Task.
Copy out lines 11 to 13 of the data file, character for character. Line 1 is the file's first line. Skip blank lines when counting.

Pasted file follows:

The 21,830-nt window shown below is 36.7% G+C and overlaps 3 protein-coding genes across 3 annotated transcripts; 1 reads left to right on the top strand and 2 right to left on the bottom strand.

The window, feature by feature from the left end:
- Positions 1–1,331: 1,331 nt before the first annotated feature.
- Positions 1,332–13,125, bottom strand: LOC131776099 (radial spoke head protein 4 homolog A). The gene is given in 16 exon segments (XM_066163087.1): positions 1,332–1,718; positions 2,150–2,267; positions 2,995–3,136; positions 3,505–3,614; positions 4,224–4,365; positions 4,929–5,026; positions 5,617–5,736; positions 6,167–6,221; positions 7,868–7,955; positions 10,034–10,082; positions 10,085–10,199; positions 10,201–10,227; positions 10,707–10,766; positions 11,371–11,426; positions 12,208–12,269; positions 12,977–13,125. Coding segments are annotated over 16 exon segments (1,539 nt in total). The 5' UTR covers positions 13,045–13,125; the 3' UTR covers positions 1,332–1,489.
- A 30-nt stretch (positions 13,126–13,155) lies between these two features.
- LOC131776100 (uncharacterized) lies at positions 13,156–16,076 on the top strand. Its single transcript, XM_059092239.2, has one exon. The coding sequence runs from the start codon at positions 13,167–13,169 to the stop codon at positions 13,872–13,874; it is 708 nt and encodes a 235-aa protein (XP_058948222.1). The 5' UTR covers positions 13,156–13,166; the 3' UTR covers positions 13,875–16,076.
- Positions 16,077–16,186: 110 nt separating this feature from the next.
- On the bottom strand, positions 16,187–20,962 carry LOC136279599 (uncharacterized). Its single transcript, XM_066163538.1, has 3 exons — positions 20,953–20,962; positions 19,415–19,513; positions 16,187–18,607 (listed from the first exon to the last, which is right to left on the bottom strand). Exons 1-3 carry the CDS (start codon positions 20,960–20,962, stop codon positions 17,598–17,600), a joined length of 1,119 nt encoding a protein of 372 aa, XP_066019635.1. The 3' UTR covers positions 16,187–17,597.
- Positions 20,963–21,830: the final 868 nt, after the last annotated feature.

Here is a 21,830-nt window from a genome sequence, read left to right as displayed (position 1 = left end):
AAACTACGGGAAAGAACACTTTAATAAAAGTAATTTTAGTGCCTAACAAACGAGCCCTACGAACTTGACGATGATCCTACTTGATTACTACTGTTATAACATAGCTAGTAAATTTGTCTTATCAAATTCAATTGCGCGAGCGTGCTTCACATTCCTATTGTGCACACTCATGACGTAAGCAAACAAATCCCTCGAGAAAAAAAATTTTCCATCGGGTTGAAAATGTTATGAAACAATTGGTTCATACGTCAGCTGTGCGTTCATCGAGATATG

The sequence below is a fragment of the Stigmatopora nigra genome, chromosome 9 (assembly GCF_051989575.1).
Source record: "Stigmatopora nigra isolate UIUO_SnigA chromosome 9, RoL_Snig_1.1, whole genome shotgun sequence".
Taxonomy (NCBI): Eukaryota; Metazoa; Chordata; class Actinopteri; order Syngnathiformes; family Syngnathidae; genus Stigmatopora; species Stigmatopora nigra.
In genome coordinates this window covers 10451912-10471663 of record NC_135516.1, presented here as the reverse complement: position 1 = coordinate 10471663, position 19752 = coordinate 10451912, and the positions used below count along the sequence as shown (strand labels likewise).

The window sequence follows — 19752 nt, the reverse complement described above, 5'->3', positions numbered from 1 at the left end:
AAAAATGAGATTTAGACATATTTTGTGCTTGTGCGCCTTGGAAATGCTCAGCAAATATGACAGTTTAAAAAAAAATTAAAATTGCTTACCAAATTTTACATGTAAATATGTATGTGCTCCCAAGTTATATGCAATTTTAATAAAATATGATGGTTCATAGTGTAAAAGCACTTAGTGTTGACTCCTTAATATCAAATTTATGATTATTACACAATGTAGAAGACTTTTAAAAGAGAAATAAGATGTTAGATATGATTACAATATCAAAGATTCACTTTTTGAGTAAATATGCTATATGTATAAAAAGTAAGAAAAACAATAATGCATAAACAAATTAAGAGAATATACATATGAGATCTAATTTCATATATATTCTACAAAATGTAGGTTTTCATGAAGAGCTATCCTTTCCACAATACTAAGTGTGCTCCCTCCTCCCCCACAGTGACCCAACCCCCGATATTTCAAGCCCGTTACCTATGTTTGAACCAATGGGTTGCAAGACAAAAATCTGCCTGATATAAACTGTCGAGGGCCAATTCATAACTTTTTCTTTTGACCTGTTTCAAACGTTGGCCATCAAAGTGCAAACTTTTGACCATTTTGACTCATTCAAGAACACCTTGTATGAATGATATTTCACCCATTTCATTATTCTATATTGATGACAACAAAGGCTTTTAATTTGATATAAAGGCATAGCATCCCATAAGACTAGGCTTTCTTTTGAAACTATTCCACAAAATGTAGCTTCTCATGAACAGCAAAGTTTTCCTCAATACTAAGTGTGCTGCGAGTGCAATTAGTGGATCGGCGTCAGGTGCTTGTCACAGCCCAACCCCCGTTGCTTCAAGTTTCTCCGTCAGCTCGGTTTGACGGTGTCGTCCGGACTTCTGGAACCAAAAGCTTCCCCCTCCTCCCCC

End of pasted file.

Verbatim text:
AAACTACGGGAAAGAACACTTTAATAAAAGTAATTTTAGTGCCTAACAAACGAGCCCTACGAACTTGACGATGATCCTACTTGATTACTACTGTTATAACATAGCTAGTAAATTTGTCTTATCAAATTCAATTGCGCGAGCGTGCTTCACATTCCTATTGTGCACACTCATGACGTAAGCAAACAAATCCCTCGAGAAAAAAAATTTTCCATCGGGTTGAAAATGTTATGAAACAATTGGTTCATACGTCAGCTGTGCGTTCATCGAGATATG

The sequence below is a fragment of the Stigmatopora nigra genome, chromosome 9 (assembly GCF_051989575.1).
Source record: "Stigmatopora nigra isolate UIUO_SnigA chromosome 9, RoL_Snig_1.1, whole genome shotgun sequence".